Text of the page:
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George Nevard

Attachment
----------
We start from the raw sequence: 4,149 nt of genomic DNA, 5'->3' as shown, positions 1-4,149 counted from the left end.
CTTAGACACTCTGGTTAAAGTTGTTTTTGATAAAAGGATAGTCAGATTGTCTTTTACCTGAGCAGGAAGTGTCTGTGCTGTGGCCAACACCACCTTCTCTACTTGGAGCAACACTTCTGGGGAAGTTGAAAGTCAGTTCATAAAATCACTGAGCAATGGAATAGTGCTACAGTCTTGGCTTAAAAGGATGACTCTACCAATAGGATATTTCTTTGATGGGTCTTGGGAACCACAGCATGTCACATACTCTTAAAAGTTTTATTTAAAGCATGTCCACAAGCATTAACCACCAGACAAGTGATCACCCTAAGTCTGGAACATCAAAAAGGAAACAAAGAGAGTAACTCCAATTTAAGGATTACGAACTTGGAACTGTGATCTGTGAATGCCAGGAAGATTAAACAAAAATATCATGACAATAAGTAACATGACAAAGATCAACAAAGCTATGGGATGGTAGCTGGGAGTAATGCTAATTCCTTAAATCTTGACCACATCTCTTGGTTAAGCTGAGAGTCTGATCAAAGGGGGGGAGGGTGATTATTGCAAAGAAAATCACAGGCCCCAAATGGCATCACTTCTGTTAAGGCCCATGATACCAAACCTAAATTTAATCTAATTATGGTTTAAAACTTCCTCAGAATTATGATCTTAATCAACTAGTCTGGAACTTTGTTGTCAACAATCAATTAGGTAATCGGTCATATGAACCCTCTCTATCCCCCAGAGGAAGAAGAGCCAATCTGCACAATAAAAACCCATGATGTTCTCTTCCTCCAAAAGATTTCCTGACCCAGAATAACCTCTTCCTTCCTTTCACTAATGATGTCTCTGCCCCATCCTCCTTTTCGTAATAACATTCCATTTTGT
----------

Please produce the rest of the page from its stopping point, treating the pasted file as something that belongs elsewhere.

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This paper aims to establish the exact relationship between Gauss Level and Temperature for a permanent magnet assembly. Magnetrons require a magnetic field to constrain the thermo-electrons emitted from the cathode to form a space charge cloud. The thermo-electrons would simply dissipate at the earth plane rather than form a space charge cloud without this magnetic field. Hence, to ensure optimum performance and consistency of the magnetron, the magnetic field must be calibrated. To calibrate the magnetic field, electromagnets are commonly used as they are highly flexible but they create additional variables such as cost and complexity. After thorough checks to ensure they have the right magnetic field strength, alternative approach is to use permanent magnets. There is some difficulty is measuring field strength accurately using permanent magnets as they are subject to environmental factors such as temperature which affect their magnetic properties. There is the need to compensate for these environmental factors during measurement to ensure accuracy and therefore correct running of a magnetron. Test data was generated through an experiment which was carried out on a permanent magnet sample cycled in temperature while the magnetic field was measured at periodic intervals. A mathematical model generated from test data can then be used for compensation. The Gauss probe used to measure magnetic field was temperature cycled independently to determine the measurement error and a calibration magnet was cycled to validate the data collected in the first experiment.